MIAMI (AP) -- Donald Trump was set to make his first court appearance Tuesday in a historic criminal case charging the former president with hoarding top secret government documents, boastfully displaying them to visitors and trying to hide them from investigators who demanded them back.
Trump approached his Miami court date with characteristic bravado, insisting as he has done through years of legal woes that he has done nothing wrong and was being persecuted for political purposes. But the gravity of the moment is unmistakable as he answers to 37 felony counts that accuse him of willfully retaining classified records that prosecutors say could have jeopardized national security if exposed.
The case is laden with political implications for Trump, who currently holds the dominant spot in the early days of the 2024 Republican presidential primary. But it also poses profound legal consequences given the prospect of a years-long prison sentence. Even for a defendant whose post-presidential life has been dominated by investigations, the documents probe has stood out for both the apparent volume of evidence amassed by prosecutors and the severity of the allegations.
It's also a watershed moment for a Justice Department that until last week had never before brought charges against a former president. Attorney General Merrick Garland, an appointee of President Joe Biden, sought to insulate the department from political attacks by handing ownership of the case last year to a special counsel Jack Smith, who on Friday declared, "We have one set of laws in this country, and they apply to everyone."
The arraignment, though largely procedural in nature, is the latest in an unprecedented public reckoning this year for Trump, who faces charges in New York arising from hush money payments during his 2016 presidential campaign as well as ongoing investigations in Washington and Atlanta into efforts to undo the results of the 2020 race. He's sought to project confidence in the face of unmistakable legal peril, attacking Smith as "deranged," pledging to stay in the race and scheduling a speech and fundraiser for Tuesday night at his Bedminster, New Jersey, golf club.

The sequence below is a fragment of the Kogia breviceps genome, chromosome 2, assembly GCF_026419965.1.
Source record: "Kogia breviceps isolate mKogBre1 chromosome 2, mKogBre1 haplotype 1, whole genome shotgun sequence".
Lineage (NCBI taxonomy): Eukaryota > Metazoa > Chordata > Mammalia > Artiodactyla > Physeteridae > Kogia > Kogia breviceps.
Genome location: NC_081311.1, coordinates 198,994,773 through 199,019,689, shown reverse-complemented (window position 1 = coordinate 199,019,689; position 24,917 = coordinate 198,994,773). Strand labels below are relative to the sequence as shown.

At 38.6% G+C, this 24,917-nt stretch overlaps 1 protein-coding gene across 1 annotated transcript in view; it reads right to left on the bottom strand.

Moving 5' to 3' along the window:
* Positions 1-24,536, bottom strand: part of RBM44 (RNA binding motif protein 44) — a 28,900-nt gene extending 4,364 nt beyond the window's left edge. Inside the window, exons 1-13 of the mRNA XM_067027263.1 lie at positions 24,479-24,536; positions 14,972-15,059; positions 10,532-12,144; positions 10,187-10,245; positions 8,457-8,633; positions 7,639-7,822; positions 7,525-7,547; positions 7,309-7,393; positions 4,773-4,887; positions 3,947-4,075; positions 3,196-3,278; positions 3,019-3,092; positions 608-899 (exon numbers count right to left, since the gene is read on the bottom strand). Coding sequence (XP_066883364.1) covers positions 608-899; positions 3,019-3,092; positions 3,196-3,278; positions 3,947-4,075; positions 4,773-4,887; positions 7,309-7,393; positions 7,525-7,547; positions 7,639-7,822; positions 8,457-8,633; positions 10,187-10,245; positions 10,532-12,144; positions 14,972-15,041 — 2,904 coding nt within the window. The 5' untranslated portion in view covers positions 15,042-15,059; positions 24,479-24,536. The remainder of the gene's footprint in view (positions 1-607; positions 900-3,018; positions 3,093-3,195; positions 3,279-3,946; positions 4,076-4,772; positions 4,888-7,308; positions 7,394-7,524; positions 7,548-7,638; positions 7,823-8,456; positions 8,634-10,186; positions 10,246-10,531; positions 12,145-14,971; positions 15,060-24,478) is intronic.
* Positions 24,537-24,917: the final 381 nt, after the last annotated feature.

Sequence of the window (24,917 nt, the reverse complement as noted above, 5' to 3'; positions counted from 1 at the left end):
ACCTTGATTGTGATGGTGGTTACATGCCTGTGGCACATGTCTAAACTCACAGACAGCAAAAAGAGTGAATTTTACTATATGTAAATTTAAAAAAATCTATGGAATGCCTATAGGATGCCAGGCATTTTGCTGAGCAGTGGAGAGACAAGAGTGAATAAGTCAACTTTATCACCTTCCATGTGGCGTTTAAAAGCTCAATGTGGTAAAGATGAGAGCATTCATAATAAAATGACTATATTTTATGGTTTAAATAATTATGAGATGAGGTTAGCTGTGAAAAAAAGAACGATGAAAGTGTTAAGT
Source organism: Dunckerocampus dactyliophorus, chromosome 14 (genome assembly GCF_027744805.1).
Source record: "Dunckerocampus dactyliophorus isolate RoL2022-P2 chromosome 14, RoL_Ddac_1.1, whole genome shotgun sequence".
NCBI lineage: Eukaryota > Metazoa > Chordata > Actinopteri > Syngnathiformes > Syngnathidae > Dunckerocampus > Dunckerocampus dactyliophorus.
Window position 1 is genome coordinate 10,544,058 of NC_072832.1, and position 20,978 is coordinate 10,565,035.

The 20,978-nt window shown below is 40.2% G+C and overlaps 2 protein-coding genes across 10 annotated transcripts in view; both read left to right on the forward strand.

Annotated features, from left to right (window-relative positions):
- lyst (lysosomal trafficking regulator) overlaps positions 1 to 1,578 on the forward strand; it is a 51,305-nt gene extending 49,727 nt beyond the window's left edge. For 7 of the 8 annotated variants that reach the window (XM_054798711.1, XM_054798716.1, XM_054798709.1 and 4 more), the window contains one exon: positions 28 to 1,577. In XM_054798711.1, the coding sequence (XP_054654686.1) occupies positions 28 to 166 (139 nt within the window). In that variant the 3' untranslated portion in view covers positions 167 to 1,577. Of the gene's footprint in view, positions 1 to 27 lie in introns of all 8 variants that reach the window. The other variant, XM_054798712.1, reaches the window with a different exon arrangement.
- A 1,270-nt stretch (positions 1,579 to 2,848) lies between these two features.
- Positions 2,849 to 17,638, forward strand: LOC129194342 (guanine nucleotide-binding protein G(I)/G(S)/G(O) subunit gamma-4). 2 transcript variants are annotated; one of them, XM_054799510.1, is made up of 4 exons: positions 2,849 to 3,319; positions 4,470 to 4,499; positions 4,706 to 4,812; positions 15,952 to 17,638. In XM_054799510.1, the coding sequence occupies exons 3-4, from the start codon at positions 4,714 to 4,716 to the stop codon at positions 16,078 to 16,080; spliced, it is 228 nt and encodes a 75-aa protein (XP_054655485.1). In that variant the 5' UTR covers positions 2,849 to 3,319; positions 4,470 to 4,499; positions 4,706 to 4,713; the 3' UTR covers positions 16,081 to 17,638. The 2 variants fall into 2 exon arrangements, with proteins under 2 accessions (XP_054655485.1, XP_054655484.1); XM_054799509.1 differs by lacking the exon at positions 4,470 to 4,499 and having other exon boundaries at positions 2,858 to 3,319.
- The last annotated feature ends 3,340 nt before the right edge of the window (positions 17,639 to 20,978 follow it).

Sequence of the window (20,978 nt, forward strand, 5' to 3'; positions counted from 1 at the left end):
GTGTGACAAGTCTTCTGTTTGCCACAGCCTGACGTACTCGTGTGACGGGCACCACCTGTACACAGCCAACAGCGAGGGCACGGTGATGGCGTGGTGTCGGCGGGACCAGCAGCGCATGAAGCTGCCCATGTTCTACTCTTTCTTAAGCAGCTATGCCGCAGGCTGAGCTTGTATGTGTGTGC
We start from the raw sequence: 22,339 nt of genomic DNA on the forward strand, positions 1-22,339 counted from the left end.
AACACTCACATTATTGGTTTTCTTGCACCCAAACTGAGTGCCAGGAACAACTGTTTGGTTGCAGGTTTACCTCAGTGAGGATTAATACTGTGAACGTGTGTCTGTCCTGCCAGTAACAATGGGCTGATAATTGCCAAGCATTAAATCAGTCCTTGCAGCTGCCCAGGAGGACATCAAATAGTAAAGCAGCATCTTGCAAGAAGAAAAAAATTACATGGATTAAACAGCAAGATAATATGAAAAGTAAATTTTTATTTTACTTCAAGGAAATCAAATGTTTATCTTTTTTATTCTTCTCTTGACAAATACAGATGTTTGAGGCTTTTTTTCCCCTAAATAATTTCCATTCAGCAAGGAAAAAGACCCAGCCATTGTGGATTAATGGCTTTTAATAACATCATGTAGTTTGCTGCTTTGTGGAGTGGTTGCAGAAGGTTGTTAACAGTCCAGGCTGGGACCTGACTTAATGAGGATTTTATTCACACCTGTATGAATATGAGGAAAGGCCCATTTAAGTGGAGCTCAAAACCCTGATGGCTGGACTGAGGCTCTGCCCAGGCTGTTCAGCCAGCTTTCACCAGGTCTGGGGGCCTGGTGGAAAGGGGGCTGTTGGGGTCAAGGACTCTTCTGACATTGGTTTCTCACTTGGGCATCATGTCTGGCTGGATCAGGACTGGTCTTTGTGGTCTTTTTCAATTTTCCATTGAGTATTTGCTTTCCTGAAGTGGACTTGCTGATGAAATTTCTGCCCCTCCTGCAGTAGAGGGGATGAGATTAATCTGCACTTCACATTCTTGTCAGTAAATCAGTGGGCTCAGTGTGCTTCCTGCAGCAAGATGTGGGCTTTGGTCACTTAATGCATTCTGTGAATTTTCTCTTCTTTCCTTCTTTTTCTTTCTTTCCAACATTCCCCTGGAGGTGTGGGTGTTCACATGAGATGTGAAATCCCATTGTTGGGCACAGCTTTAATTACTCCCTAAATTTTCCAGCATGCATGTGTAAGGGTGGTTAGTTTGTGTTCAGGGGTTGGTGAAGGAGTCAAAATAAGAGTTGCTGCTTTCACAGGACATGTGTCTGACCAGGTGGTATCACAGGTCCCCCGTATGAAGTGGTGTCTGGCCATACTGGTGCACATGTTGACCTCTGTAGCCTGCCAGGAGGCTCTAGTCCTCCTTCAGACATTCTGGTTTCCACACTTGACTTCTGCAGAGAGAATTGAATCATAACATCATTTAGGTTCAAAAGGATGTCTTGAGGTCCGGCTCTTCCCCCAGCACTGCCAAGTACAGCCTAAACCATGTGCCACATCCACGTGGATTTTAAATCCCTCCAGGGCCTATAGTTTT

"They're using this because they can't win the election fairly and squarely," Trump said Monday in an interview with Americano Media.
The court appearance is also unfolding against the backdrop of potential protests and unrest. Some high-profile backers have used barbed rhetoric to voice support. Trump himself has encouraged supporters to join a planned protest Tuesday at the Miami courthouse, where he is expected to surrender to authorities.
Some Trump supporters were also planning to load buses to head to Miami from other parts of Florida, raising concerns for law enforcement officials who are preparing for the potential of unrest around the courthouse. Miami Mayor Francis Suarez said the city would be ready, and police chief Manuel A. Morales said downtown could see anywhere from a few thousand up to 50,000 protesters. He said the city would divert traffic and possibly block streets depending on crowd size.